The Toulourenc River
The Toulourenc is the principal tributary of the Ouveze, draining the north flank of the Mont Ventoux in an extraordinary mountainous landscape. The region was densely settled and deforested in the 19th century, but since then experienced reduced human pressure and reforestation, such that many (but not all) tributary streams have narrowed and incised in response to the reduced sediment load. We will visit streams displaying contrasting patterns of post-19th century adjustment. We will conduct facies mapping and surface sediment sampling, long profile and cross-section surveys, and habitat mapping techniques in the Toulourenc River.
The Ouvèze River
The Ouvèze River drains the Baronnies region and the north slope of the Mont Ventoux in the preAlps of southeastern France. At Vaison-la-Romaine it has a drainage area of 1800 sq km, and transitions from mountains to alluvial plain, which it traverses for about 40 km to its confluence with the Rhône River at Orange. The drainage basin of the Ouvèze has a Mediterranean climate, with the highest peak flows generated by infrequent but intense convective rainstorms (typically Sept-Nov), characterized by very rapid rise in stage and little warning of impending high floods. Such an extreme event occurred on the Ouvèze in September 1992, resulting in 28 deaths in a campground along the river and extensive damage. Some of the bridges along the river washed out, with the exception of the Roman-era bridge at Vaison-la-Romaine, which was built at a bedrock narrows.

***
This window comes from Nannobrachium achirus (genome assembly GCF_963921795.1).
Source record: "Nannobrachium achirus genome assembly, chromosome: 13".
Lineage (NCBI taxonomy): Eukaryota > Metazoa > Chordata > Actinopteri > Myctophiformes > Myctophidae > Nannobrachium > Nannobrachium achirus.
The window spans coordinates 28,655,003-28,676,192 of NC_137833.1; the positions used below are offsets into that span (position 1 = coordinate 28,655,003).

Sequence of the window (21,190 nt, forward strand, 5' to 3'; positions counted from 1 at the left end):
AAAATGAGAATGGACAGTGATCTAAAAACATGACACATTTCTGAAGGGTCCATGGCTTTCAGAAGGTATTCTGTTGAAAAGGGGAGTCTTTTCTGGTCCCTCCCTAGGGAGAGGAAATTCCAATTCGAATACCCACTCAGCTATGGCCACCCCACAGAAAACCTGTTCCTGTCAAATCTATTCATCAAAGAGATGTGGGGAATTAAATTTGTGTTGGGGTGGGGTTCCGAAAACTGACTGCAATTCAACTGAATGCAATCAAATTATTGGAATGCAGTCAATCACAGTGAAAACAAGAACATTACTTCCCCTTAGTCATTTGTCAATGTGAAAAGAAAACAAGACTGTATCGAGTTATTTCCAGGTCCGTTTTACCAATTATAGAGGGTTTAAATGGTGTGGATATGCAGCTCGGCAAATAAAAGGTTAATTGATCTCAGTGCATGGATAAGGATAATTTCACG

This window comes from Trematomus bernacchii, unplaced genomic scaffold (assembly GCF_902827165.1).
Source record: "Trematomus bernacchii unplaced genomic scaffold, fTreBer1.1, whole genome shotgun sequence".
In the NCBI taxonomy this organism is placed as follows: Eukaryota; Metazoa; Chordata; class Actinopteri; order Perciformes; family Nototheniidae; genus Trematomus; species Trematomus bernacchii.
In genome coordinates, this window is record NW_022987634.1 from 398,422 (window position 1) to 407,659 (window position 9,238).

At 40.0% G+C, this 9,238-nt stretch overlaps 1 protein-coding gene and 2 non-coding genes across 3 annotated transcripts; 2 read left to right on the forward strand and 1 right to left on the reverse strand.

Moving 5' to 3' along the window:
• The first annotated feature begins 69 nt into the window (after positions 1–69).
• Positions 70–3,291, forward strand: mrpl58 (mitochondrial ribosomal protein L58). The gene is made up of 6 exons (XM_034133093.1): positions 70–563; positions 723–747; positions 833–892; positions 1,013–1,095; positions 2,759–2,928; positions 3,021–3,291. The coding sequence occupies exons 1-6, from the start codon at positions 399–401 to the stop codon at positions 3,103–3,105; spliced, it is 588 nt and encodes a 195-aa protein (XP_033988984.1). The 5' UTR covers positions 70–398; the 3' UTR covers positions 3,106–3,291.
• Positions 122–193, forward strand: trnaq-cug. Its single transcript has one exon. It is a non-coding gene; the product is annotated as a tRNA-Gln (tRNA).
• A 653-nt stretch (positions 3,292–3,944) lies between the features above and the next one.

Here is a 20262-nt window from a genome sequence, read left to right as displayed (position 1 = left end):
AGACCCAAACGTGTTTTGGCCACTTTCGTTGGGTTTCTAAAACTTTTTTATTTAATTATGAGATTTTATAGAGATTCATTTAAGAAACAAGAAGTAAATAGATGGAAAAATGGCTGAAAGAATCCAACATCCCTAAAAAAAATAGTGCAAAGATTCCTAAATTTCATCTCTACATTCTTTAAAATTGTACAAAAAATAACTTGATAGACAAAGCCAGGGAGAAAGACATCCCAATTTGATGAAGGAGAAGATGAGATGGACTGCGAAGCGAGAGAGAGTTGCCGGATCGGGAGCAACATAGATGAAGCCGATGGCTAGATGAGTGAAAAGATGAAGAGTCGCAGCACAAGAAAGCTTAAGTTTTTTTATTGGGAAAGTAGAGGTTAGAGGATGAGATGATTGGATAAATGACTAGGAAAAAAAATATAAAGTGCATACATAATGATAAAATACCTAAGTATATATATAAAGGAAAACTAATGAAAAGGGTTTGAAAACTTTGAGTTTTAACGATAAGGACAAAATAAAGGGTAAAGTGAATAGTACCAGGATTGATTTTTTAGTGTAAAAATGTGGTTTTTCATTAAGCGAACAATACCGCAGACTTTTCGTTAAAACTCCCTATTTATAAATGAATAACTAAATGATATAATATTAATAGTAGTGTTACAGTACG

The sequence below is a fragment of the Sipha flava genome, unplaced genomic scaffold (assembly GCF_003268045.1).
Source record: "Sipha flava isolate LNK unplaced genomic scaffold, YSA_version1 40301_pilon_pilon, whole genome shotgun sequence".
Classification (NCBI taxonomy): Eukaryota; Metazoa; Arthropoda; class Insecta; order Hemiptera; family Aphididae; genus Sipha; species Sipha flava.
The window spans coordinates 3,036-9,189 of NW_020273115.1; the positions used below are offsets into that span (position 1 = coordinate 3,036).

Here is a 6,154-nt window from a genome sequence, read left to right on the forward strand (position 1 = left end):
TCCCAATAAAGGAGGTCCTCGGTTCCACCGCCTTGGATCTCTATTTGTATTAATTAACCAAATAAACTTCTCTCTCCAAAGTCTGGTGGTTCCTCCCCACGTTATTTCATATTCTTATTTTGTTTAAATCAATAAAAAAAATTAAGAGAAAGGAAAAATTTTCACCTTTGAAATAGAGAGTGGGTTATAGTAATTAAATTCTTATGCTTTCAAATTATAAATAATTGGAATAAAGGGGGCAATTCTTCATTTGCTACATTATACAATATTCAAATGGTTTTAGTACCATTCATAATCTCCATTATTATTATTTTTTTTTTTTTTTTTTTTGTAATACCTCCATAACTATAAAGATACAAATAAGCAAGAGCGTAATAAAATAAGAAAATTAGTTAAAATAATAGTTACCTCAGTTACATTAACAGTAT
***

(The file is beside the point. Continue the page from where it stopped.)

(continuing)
We will review the historical record of catchment and channel changes on the Ouveze, visit the Roman bridge and floodplain lands affected by the 1992 flood, examine the post-19th century riparian forest along the river, and examine areas of recent vineyard expansion. We will use the visit to the Ouvèze to demonstrate field techniques including mapping channel forms and habitats, facies maps/pebble counts, and vegetation surveys. Near Gigondas, we will visit a family property that has been producing wine since 110 AD (when it was settled by a retired Roman general), and examine wine cuves carved by the Romans and still in use today. We’ll consider implications of the long history of settlement in setting restoration goals for rivers, and as it is expressed in the fruits of this extraordinaryterroir.
Floodplain reconnection and habitat restoration on the old Rhône at Pont St Esprit
Like other major rivers in the developed world, the Rhône has been profoundly altered by developments for hydroelectric production, navigation, flood control, aggregate mining, etc. What is exceptional about the Rhône is the ongoing, coordinated, basin-wide program of restoration, which includes projects to revitalize sections of natural river bypassed by canals for hydroelectric generation, restoration of former channels, re-introduction of coarse sediments, and reconnection of floodplains, both for habitat restoration and to increase flood conveyance. We visit a recent floodplain and secondary channel reconnection and restoration project on the old Rhône near Pont St Esprit. Go here for a description in French).
Post-shortcourse optional field trips near Lyon; selected field trips to be confirmed in May 2020